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ASTRON is responsible for the operations of the Westerbork Synthesis Radio Telescope (WSRT) and the Low Frequency Array (LOFAR).


The astronomical research at ASTRON is closely aligned with the strengths of our facilities LOFAR and WSRT-APERTIF.

Diversity & Sustainability

ASTRON is committed to achieving a fair, welcoming, and sustainable work environment for all.


Met onze radiotelescopen nemen wij de meest zwakke signalen uit het heelal waar. Daardoor zijn zij kwetsbaar voor elektromagnetische storing. Met het tijdig treffen van de juiste maatregelen kan storing worden voorkomen.

Wireless Data Lab

Draadloze techniek lijkt vanzelfsprekend, maar de ontwikkeling ervan gaat niet vanzelf. Daarom hebben we bij ASTRON een proeftuin ingericht; het Wireless Data Lab.

Making discoveries
in radio astronomy

ASTRON is the Netherlands Institute for Radio Astronomy, and is part of the Institutes organisation of NWO.

New calibration technique circumvents Earth’s ionosphere

An international team of researchers has developed a new calibration technique to circumvent disturbances of Earth’s ionosphere.

Published by the editorial team, 6 May 2024

ASTRON has turned 75!

75 years ago today, SRZM (Stichting Radiostraling van Zon en Melkweg/Netherlands Foundation for Radio Astronomy) was founded. This organization would later become ASTRON.

Published by the editorial team, 23 April 2024

ASTRON launches database of female experts

Today marks International Women’s Day. This year’s theme is ‘Inspire Inclusion’.

Published by the editorial team, 8 March 2024

LOFAR ERIC: Distributed Research Infrastructure for European Astronomical Research Launched

LOFAR ERIC (European Research Infrastructure Consortium) has been officially launched at its first Council meeting today. The world-leading LOFAR (LOw Frequency ARray) Distributed Research Infrastructure has already revolutionised low-frequency radio astronomy research, resulting in an avalanche of scientific publications in the past decade. LOFAR ERIC is now a single legal entity across the European Union. The LOFAR ERIC statutory seat is in Dwingeloo, the Netherlands, hosted by NWO-I/ASTRON (Netherlands Institute for Radio Astronomy; the original designer of LOFAR).

Published by the editorial team, 22 January 2024

Telescope quartet reveals surprising statistics of cosmic flashes

Dutch astronomers prove last piece of gas feedback-feeding loop of black hole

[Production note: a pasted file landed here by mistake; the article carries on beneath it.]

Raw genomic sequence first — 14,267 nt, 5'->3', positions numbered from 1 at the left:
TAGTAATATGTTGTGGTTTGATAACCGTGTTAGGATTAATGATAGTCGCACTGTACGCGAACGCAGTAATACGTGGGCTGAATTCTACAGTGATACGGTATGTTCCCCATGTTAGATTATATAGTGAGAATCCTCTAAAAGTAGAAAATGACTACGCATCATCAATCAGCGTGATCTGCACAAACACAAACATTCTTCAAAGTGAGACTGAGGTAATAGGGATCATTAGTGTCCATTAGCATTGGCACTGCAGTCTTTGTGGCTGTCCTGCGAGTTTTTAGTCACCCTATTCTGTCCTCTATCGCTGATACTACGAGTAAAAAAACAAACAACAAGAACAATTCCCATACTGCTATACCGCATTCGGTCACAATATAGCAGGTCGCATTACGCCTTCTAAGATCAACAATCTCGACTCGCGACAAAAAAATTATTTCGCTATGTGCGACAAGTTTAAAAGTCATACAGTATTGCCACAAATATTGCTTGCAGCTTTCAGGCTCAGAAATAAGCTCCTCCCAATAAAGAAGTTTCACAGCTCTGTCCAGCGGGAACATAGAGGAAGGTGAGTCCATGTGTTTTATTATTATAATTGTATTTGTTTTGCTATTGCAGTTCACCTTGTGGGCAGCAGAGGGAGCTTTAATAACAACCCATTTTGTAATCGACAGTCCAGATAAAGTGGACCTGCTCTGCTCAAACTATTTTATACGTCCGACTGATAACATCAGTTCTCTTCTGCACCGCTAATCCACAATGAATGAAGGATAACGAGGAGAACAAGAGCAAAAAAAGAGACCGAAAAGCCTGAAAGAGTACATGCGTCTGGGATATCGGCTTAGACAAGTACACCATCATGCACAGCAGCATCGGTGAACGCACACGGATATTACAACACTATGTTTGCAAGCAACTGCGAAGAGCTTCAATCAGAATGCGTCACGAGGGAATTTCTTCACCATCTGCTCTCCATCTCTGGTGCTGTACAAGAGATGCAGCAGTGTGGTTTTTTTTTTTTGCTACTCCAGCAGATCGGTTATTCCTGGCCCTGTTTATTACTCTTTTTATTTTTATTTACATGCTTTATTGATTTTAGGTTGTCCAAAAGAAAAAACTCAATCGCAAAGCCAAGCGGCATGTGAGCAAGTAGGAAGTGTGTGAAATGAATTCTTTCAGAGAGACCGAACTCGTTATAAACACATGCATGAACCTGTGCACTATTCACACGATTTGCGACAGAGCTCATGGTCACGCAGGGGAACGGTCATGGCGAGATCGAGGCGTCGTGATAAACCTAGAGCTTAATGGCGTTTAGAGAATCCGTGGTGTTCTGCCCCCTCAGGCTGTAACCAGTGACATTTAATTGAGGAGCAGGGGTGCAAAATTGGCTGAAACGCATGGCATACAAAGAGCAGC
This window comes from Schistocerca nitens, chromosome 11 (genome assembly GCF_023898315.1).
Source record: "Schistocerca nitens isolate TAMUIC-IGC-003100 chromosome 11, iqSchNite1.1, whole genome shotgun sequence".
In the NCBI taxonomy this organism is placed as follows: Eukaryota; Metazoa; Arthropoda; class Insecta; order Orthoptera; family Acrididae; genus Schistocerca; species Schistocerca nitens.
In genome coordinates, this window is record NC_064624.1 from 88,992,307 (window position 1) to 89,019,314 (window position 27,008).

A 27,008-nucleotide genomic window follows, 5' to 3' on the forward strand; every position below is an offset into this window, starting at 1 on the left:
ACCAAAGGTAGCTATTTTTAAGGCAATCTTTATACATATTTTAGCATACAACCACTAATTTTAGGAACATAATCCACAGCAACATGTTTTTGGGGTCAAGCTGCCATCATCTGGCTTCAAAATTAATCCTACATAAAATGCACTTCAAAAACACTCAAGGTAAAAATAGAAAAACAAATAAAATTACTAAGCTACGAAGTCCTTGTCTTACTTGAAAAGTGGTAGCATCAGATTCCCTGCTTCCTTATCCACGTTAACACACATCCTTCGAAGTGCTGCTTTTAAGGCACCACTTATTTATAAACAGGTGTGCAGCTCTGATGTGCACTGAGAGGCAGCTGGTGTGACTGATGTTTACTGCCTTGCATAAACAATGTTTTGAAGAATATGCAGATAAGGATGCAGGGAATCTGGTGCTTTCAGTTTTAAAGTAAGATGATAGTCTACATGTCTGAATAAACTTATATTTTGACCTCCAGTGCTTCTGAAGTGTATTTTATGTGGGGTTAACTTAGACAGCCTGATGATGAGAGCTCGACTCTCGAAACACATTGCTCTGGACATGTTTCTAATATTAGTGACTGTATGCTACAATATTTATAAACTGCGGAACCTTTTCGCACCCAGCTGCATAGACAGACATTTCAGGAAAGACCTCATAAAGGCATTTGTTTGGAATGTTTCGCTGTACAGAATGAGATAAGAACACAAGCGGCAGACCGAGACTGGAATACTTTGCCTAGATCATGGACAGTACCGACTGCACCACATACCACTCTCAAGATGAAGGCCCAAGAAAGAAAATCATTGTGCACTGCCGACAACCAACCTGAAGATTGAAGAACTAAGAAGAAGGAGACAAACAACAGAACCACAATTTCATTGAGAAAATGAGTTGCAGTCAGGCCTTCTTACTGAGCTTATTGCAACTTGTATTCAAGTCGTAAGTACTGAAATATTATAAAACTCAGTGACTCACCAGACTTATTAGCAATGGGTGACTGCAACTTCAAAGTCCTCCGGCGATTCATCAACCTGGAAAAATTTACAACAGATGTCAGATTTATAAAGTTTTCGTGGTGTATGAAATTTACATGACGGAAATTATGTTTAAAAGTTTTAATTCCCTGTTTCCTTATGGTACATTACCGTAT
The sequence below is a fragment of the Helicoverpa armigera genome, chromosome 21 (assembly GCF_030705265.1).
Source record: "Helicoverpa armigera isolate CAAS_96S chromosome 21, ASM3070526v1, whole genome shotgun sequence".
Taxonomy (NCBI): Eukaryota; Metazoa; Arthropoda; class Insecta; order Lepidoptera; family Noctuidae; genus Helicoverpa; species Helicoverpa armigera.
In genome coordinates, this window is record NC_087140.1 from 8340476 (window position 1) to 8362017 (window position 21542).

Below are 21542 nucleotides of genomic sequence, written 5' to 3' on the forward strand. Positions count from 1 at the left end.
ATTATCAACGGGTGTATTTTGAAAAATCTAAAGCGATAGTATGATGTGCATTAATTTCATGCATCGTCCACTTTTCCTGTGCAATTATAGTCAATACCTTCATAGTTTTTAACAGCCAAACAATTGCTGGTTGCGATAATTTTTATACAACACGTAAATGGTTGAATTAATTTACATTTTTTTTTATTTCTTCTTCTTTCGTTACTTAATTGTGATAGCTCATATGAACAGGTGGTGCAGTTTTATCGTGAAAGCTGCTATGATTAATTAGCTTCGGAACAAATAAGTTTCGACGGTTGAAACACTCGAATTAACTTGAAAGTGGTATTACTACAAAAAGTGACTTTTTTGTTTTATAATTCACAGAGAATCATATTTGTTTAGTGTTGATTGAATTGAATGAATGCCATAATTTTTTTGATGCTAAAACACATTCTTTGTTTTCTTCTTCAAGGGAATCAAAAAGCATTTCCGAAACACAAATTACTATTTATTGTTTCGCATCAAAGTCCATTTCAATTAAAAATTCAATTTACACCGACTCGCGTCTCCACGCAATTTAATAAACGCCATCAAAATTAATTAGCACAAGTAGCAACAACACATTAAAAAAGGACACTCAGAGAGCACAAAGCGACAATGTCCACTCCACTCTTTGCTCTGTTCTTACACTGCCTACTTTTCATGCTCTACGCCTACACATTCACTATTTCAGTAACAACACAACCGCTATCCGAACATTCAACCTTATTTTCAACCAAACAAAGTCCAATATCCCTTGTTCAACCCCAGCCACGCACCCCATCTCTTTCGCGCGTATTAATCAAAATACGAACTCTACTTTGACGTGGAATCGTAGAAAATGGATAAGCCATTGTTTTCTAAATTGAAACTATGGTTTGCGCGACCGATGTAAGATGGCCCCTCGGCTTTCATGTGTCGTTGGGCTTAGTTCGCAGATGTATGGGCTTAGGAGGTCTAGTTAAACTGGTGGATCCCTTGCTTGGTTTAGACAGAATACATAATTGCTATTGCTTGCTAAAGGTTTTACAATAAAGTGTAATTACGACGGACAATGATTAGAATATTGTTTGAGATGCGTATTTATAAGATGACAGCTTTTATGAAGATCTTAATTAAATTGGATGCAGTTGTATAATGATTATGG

Super sharp images reveal a possible hypernebula powered by a source of fast radio bursts

Astronomers discover ultra-fast radio bursts in archived data

ERC Starting Grant Awarded to Dr. Aditya Parthasarathy


Birth and Evolution of Fast Radio Bursts

© JvL

Fast radio bursts (FRBs) are some of the brightest radio emitters in our entire Universe. What causes this extraordinary luminosity? Which objects generate the bursts? Our curiosity is undiminished. These question continue to challenge us, due to the combination of knowing only few sources, and not understanding the subtle effects in telescope sensitivity. We recently presented the first inclusion of the entire set of one-off FRBs from CHIME/FRB Catalog 1 in frbpoppy, the comprehensive, open-science FRB population synthesis code.

We run this code on the national supercomputer Snellius (top left). That is especially fitting because much of our result is based on accurate modeling of the dispersion measure -- the difference in speed of light at different densities and radio frequencies -- that is a proxy for distance. The Dutch astronomer Willebrord Snellius did much seminal work on the refraction of light (top right), which is based on the same fundamental principle.

From the contribution of the host galaxies to this dispersion we conclude the FRB progenitors are born in the host disk (bottom left). We show that 4 thousand one-off FRBs go off every second between Earth and a redshift of 1, and find strong evidence this FRB birth rates evolve with the star formation rate of the Universe. This population-based evidence solidly aligns with magnetar-like burst sources, and we conclude FRBs are emitted by neutron stars (bottom right).

ASTRON daily image.

Open Dag: 6 oktober/Open Day: October 6th

Sun 06 Oct 2024

English follows Dutch   Bezoek ons tijdens onze open dag op 6 oktober Hoe klinkt een dode ster? Hoe maak je onzichtbaar licht zichtbaar? Hoe werkt een zwart gat? Waarom kun je met een radiotelescoop terug in de tijd kijken? Achter al deze en nog veel meer interessante dingen kom je tijdens onze open dag […]


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